“Hawks in the administration likely pushed the [latest sanctions] as another effort to constrain Trump, who has flirted with the idea of negotiating with Iran in the past,” Henry Rome, an analyst on Iranian and Israeli politics at the Eurasia Group, wrote to the National Interest. During his latest UN visit, Zarif met with Sen. Rand Paul (R-KY), who had Trump’s public blessing to float new negotiations.
“I think diplomacy is a good idea, and I think that if sanctions are to work, you also have to talk about removing them,” Paul told Fox News at the time. “So I think the discussion now, since we have maximum pressure on and maximum sanctions on Iran, now we have to say what would we be willing to remove them for.”
Paul’s office refused to comment, but Zarif hinted to the National Interest that their meeting fell short of expectations.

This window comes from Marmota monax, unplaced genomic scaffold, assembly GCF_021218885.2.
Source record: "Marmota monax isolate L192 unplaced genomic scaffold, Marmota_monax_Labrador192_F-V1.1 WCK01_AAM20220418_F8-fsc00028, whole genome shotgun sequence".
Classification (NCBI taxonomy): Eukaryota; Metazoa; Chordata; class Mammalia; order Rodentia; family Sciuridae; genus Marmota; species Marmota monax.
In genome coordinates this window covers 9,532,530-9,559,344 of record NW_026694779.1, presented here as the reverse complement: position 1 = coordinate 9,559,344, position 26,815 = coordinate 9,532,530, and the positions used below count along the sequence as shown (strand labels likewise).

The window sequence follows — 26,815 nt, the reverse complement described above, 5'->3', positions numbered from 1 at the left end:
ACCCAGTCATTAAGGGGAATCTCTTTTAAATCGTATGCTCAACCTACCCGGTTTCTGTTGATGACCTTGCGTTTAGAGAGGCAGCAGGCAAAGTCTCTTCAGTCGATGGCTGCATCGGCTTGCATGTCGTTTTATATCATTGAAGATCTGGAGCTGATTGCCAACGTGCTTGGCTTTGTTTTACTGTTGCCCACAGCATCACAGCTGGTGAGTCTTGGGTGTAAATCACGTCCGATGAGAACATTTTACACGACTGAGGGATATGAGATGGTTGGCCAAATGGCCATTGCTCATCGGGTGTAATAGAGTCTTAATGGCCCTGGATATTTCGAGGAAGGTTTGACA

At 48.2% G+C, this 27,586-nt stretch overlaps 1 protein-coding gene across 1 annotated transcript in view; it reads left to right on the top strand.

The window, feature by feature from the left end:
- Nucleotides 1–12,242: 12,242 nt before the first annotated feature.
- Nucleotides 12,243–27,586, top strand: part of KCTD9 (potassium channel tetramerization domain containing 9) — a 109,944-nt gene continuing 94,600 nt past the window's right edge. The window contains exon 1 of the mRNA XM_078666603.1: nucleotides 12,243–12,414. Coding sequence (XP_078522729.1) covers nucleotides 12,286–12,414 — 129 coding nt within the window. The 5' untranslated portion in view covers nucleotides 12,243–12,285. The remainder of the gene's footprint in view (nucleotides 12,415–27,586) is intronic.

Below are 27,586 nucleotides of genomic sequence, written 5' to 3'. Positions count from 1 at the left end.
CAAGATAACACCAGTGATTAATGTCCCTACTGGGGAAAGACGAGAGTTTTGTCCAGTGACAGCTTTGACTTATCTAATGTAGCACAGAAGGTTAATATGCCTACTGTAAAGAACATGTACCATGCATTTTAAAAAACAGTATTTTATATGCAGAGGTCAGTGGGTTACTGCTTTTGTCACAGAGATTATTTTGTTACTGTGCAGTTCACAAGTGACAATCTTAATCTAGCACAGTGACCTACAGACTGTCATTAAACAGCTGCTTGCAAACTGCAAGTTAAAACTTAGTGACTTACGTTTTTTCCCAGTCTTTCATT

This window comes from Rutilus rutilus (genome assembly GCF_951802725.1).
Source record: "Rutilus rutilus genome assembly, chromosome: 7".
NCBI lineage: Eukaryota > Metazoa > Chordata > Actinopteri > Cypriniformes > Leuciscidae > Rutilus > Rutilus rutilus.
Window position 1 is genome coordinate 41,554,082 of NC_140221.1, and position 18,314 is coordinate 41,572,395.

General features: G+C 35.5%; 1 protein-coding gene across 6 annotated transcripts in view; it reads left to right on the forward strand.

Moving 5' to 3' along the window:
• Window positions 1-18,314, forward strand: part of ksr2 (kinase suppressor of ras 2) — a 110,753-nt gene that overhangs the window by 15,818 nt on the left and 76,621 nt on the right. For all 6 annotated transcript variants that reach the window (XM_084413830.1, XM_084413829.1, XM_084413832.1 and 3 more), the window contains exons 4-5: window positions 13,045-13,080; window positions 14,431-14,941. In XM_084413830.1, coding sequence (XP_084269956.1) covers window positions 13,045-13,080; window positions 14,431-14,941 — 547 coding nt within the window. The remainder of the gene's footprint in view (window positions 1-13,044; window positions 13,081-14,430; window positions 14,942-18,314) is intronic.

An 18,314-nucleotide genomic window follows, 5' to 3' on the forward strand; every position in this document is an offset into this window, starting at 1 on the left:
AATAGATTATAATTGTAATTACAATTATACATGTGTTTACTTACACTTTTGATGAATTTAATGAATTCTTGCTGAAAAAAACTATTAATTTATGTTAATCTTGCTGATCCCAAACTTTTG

“I meet with members of Congress but I do not comment on specific meetings with specific members of Congress. But members of Congress, senators, and members of the House are not parties for negotiations,” Zarif told the National Interest’s Jacob Heilbrunn in an exclusive interview. “They are representatives of the American people whom we respect and we engage just for clarifications, not for negotiations. We can only negotiate with governments.”
“The Iranians didn't view Rand Paul as a credible negotiator who has Trump's ear,” Toossi explained. “There needs to be someone who ideally has a track record of having engaged in negotiations with Iran,” he continued. Toossi named Special Representative Zalmay Khalilzad, who is successfully overseeing negotiations with the Taliban in Afghanistan, as the type of diplomat who would fit the bill.
In the meantime, the Trump administration is apparently swinging back towards the hawks, as Graham has reportedly been in talks with high-level Trump officials.